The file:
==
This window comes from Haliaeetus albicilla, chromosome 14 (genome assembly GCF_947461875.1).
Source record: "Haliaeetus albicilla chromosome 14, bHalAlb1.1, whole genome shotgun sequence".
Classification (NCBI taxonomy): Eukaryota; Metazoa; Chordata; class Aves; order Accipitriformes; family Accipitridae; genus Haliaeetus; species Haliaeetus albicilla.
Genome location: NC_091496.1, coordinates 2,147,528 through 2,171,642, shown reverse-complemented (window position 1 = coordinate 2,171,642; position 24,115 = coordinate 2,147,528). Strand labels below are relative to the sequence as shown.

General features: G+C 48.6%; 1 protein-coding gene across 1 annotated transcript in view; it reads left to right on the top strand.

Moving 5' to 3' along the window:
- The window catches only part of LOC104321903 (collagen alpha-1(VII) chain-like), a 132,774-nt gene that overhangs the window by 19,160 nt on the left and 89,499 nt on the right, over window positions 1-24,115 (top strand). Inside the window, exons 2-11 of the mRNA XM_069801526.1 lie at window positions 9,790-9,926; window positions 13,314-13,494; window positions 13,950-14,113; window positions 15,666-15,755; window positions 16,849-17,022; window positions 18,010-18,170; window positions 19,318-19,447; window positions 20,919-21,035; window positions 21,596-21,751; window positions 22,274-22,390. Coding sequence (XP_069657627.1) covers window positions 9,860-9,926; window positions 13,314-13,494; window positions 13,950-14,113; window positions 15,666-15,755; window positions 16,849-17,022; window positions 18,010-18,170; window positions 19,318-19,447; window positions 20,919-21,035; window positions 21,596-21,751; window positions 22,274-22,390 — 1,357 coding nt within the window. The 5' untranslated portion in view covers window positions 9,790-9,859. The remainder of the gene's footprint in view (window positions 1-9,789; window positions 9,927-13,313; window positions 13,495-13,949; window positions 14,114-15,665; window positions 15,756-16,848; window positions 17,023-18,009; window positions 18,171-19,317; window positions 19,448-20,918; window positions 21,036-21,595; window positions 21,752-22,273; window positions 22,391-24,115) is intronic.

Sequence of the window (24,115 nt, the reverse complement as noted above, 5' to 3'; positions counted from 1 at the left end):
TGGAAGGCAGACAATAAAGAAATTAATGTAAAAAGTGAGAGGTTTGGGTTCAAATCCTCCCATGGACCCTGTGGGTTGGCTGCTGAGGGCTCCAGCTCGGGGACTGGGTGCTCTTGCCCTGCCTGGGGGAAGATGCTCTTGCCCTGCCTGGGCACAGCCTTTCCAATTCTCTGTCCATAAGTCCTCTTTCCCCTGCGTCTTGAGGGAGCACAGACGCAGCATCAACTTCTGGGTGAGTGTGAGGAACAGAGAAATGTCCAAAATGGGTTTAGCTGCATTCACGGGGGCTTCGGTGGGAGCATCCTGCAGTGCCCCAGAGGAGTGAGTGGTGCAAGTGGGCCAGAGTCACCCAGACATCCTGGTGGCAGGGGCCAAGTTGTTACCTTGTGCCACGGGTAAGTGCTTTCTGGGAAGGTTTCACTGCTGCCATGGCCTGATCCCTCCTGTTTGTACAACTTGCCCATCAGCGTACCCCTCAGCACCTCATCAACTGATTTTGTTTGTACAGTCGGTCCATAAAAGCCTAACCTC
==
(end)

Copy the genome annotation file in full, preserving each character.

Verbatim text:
This window comes from Haliaeetus albicilla, chromosome 14 (genome assembly GCF_947461875.1).
Source record: "Haliaeetus albicilla chromosome 14, bHalAlb1.1, whole genome shotgun sequence".
Classification (NCBI taxonomy): Eukaryota; Metazoa; Chordata; class Aves; order Accipitriformes; family Accipitridae; genus Haliaeetus; species Haliaeetus albicilla.
Genome location: NC_091496.1, coordinates 2,147,528 through 2,171,642, shown reverse-complemented (window position 1 = coordinate 2,171,642; position 24,115 = coordinate 2,147,528). Strand labels below are relative to the sequence as shown.

General features: G+C 48.6%; 1 protein-coding gene across 1 annotated transcript in view; it reads left to right on the top strand.

Moving 5' to 3' along the window:
- The window catches only part of LOC104321903 (collagen alpha-1(VII) chain-like), a 132,774-nt gene that overhangs the window by 19,160 nt on the left and 89,499 nt on the right, over window positions 1-24,115 (top strand). Inside the window, exons 2-11 of the mRNA XM_069801526.1 lie at window positions 9,790-9,926; window positions 13,314-13,494; window positions 13,950-14,113; window positions 15,666-15,755; window positions 16,849-17,022; window positions 18,010-18,170; window positions 19,318-19,447; window positions 20,919-21,035; window positions 21,596-21,751; window positions 22,274-22,390. Coding sequence (XP_069657627.1) covers window positions 9,860-9,926; window positions 13,314-13,494; window positions 13,950-14,113; window positions 15,666-15,755; window positions 16,849-17,022; window positions 18,010-18,170; window positions 19,318-19,447; window positions 20,919-21,035; window positions 21,596-21,751; window positions 22,274-22,390 — 1,357 coding nt within the window. The 5' untranslated portion in view covers window positions 9,790-9,859. The remainder of the gene's footprint in view (window positions 1-9,789; window positions 9,927-13,313; window positions 13,495-13,949; window positions 14,114-15,665; window positions 15,756-16,848; window positions 17,023-18,009; window positions 18,171-19,317; window positions 19,448-20,918; window positions 21,036-21,595; window positions 21,752-22,273; window positions 22,391-24,115) is intronic.

Sequence of the window (24,115 nt, the reverse complement as noted above, 5' to 3'; positions counted from 1 at the left end):
TGGAAGGCAGACAATAAAGAAATTAATGTAAAAAGTGAGAGGTTTGGGTTCAAATCCTCCCATGGACCCTGTGGGTTGGCTGCTGAGGGCTCCAGCTCGGGGACTGGGTGCTCTTGCCCTGCCTGGGGGAAGATGCTCTTGCCCTGCCTGGGCACAGCCTTTCCAATTCTCTGTCCATAAGTCCTCTTTCCCCTGCGTCTTGAGGGAGCACAGACGCAGCATCAACTTCTGGGTGAGTGTGAGGAACAGAGAAATGTCCAAAATGGGTTTAGCTGCATTCACGGGGGCTTCGGTGGGAGCATCCTGCAGTGCCCCAGAGGAGTGAGTGGTGCAAGTGGGCCAGAGTCACCCAGACATCCTGGTGGCAGGGGCCAAGTTGTTACCTTGTGCCACGGGTAAGTGCTTTCTGGGAAGGTTTCACTGCTGCCATGGCCTGATCCCTCCTGTTTGTACAACTTGCCCATCAGCGTACCCCTCAGCACCTCATCAACTGATTTTGTTTGTACAGTCGGTCCATAAAAGCCTAACCTC